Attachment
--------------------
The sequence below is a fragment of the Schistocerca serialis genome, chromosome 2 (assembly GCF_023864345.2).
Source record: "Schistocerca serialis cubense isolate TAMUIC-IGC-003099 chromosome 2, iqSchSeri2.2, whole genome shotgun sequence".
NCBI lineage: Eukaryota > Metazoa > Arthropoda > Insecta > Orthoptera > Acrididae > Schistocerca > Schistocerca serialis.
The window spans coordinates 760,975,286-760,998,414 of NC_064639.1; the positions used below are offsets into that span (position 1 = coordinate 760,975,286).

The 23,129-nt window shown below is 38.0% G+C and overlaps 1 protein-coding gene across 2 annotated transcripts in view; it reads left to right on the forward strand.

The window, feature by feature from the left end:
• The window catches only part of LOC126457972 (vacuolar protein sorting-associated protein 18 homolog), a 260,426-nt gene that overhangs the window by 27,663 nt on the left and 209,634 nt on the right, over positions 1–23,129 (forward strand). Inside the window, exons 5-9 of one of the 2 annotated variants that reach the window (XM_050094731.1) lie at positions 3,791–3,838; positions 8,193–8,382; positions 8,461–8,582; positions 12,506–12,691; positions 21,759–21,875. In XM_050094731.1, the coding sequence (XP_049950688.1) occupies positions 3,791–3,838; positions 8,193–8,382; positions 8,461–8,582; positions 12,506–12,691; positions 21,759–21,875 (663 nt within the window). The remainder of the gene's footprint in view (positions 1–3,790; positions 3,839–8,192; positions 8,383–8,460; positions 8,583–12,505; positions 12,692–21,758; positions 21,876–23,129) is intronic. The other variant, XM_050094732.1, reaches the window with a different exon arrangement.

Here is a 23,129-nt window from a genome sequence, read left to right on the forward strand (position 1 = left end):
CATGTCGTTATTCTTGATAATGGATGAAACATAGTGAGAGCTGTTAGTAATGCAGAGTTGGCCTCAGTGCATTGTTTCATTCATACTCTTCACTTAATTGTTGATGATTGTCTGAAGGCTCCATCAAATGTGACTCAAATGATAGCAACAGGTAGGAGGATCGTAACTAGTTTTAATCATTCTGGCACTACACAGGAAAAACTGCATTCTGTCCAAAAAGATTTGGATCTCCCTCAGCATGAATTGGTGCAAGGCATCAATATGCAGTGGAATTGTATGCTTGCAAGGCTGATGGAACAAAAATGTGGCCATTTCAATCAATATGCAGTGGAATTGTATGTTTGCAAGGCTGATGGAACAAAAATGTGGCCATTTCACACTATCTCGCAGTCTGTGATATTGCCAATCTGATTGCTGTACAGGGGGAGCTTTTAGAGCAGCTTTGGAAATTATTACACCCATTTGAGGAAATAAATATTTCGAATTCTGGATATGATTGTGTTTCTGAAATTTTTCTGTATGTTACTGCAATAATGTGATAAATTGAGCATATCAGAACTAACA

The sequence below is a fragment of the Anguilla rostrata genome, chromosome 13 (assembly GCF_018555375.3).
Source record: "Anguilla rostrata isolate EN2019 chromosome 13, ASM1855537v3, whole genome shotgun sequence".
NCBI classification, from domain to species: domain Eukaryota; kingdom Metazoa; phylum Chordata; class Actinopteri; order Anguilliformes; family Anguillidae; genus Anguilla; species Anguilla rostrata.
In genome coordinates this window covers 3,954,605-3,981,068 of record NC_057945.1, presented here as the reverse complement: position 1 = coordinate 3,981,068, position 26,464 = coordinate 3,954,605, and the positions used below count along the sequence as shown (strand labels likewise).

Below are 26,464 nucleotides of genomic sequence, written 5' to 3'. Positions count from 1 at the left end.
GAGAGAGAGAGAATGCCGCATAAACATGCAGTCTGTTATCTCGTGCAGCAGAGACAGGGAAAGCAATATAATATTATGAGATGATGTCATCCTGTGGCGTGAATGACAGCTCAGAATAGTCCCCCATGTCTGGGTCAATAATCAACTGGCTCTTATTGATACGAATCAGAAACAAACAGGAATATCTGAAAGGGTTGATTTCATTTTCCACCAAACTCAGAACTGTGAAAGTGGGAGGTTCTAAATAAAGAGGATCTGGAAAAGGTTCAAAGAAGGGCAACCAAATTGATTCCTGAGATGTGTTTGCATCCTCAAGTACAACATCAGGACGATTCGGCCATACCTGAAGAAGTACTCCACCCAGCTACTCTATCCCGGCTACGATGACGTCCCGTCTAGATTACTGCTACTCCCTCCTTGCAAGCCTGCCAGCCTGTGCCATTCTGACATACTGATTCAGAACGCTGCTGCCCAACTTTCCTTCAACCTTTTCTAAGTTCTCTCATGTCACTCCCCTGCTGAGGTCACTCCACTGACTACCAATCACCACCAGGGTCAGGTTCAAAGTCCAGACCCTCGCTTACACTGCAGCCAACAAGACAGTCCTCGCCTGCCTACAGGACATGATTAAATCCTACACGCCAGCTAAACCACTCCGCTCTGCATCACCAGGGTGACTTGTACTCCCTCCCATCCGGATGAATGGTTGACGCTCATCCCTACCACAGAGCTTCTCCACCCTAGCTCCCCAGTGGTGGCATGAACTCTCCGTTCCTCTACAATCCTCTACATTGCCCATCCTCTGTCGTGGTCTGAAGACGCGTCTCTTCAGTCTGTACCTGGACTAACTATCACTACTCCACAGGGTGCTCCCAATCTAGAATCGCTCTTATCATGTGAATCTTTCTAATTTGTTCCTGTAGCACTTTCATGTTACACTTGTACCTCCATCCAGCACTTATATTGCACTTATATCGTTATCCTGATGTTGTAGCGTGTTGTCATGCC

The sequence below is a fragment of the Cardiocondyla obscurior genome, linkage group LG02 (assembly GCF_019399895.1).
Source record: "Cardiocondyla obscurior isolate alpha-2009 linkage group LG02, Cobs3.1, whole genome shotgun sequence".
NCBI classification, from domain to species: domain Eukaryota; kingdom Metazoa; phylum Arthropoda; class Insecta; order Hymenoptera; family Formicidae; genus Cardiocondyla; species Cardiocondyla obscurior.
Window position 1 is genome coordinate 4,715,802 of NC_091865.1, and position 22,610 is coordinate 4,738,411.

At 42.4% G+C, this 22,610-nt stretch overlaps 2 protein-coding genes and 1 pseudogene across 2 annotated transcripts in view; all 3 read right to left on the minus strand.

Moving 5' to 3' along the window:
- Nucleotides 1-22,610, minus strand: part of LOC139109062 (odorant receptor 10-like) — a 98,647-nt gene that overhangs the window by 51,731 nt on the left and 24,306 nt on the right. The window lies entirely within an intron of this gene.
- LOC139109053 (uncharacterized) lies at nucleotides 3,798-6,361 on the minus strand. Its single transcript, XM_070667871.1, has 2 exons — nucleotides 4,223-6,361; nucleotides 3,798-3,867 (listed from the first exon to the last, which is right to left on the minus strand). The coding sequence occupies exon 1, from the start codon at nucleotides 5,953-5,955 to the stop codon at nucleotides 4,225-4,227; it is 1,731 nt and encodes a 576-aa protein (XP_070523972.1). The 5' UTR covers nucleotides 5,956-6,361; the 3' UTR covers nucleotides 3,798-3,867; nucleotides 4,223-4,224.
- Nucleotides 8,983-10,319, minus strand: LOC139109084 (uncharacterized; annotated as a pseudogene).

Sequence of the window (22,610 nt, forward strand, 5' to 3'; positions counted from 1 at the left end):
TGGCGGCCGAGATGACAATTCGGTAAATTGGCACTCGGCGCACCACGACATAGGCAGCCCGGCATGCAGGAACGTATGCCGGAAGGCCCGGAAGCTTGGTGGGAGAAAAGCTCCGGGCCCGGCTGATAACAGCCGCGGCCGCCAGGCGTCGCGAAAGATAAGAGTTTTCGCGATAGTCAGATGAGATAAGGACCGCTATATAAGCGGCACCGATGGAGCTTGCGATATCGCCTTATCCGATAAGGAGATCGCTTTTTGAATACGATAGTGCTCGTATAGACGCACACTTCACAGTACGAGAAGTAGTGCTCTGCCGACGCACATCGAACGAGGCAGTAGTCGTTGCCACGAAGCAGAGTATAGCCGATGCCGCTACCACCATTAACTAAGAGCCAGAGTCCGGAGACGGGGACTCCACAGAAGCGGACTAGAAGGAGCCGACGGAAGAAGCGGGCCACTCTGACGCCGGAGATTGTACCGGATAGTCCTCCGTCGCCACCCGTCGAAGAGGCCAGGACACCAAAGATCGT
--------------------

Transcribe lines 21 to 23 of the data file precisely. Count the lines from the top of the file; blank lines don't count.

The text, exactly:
Moving 5' to 3' along the window:
- Nucleotides 1-22,610, minus strand: part of LOC139109062 (odorant receptor 10-like) — a 98,647-nt gene that overhangs the window by 51,731 nt on the left and 24,306 nt on the right. The window lies entirely within an intron of this gene.
- LOC139109053 (uncharacterized) lies at nucleotides 3,798-6,361 on the minus strand. Its single transcript, XM_070667871.1, has 2 exons — nucleotides 4,223-6,361; nucleotides 3,798-3,867 (listed from the first exon to the last, which is right to left on the minus strand). The coding sequence occupies exon 1, from the start codon at nucleotides 5,953-5,955 to the stop codon at nucleotides 4,225-4,227; it is 1,731 nt and encodes a 576-aa protein (XP_070523972.1). The 5' UTR covers nucleotides 5,956-6,361; the 3' UTR covers nucleotides 3,798-3,867; nucleotides 4,223-4,224.